Arbtech Consulting Ltd. was contacted by a client who needed an ecology survey for their small-scale development at a site in Bransgore in the New Forest. The Local Planning Authority, New Forest District Council, requested an ecological assessment of the site to identify any risks to protected species such as bats and birds.
The proposed development was for the demolition of the existing bungalow and garage and a replacement dwelling and garage.
The Local Area
Bransgore is a village in the New Forest District of Hampshire, England. The village lies on the border of the New Forest National Park, which is a nature conservation area and is afforded the highest level of landscape protection. Priority Habitats were located within close distance to the site and included areas of ancient woodland which are known to support various nationally protected species. Small country roads, treelines and hedgerows provided commuting routes for bats between the site and nearby woodland.
The Arbtech consultant attended the site in January 2020 to carry out a Preliminary Ecological Appraisal (PEA) and Preliminary Roost Assessment (PRA) survey on the site, bungalow and garage. Prior to attending the site, the consultant carried out a desk study which involved analysing publicly accessible information on online resources such as MAGIC map and looked at aerial imagery. Information on nearby nature conservation areas and records of protected species were used to inform the physical element of the survey.
The PRA element of the survey involved an internal and external inspection of the buildings on-site to search for evidence of bat activity, such as bat droppings and feeding remains. Where possible, internal loft spaces were searched. The exterior of the building was inspected for signs of bat activity as well as for features that bats could use including damaged sections of roof and raised roof tiles.
The PEA element of the survey involved an assessment of the habitats on site, which involved a walkover survey of the land. The surveyor noted all habitats and their extent including trees, hedgerows and overgrown grassland. These habitats are later assessed for their suitability to support protected species. Plant species and their abundance was recorded for each habitat.
In addition to the habitats on site, the surveyor also noted habitats which fall within the zone of influence of the proposed development, for example, nearby ancient woodland or ponds. These may not be present on site but could support protected species such as great crested newts which are could commute across the site during development.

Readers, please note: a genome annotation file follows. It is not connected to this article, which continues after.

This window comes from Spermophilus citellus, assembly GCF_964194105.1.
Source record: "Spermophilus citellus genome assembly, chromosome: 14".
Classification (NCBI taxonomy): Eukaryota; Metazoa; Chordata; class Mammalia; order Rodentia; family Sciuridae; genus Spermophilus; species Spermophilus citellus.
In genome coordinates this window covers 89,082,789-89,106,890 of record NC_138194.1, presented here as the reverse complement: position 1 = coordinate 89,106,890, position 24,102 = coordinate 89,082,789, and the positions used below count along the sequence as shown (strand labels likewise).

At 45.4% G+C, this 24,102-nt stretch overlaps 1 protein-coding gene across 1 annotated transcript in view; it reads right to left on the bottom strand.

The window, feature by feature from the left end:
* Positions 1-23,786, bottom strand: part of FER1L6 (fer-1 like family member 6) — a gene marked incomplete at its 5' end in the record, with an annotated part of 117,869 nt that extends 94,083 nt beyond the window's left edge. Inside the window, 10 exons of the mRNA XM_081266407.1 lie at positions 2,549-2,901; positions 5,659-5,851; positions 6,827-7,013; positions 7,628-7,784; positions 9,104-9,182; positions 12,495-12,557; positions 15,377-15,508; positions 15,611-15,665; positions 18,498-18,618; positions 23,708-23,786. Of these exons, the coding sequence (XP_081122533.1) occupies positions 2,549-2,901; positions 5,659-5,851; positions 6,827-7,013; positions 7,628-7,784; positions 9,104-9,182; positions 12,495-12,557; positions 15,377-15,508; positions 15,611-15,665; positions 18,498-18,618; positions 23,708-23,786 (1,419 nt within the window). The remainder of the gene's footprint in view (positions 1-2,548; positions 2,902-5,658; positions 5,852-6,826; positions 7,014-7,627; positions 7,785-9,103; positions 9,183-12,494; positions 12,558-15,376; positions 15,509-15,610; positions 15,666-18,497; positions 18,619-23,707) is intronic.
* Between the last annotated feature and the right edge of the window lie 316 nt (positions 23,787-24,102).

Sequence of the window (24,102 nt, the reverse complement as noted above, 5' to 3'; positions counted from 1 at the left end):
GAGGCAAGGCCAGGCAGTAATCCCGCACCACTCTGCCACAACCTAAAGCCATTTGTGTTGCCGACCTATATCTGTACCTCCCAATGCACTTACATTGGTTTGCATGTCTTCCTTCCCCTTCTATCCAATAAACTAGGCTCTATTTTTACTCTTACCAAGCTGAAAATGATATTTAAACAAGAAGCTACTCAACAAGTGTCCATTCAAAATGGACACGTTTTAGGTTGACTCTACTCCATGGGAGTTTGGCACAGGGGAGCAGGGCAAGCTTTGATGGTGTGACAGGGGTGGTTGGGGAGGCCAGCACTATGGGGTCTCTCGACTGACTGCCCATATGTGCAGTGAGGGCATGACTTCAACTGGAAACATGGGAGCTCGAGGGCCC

The buildings on-site appeared to be in good condition, with no external features or damaged sections that bats or birds could enter. Because bats are able to enter gaps as small as 13mm wide, any small gap on a building could be a bat roost. There were no gaps in the roofs of the buildings that bats could roost in or use to enter the loft spaces.
The PEA element of the survey revealed that the habitats on site were of limited ecological value. The front and rear garden areas were mainly grassland with common grass species and some areas with weeds. Hedgerows and trees lined the site boundary and these provided some suitable habitat for birds and insects.
There were no nearby ponds that could support amphibians or other protected species. Therefore, the risk of great crested newts or common amphibians being present on-site during the proposed works was negligible.
The proposed development would have a negligible impact on ecological receptors. Therefore, no further surveys were required. The Arbtech survey report was sufficient to inform the planning process with regard to any likely ecological impacts.
To protect any nesting birds in the trees and hedgerows on site, it was recommended that the development work commenced outside of the breeding bird period (March to August, inclusive). If this timeframe could not be avoided, a nesting bird check would need to be performed immediately prior to the works commencing. All active nests would then need to be retained until the young have fledged from the nest.
Terrestrial mammals such as hedgehogs and badgers can become trapped in building excavation works. Although no evidence of these species was found during the survey, standing advice was provided to minimise the risk of animals becoming trapped and injured.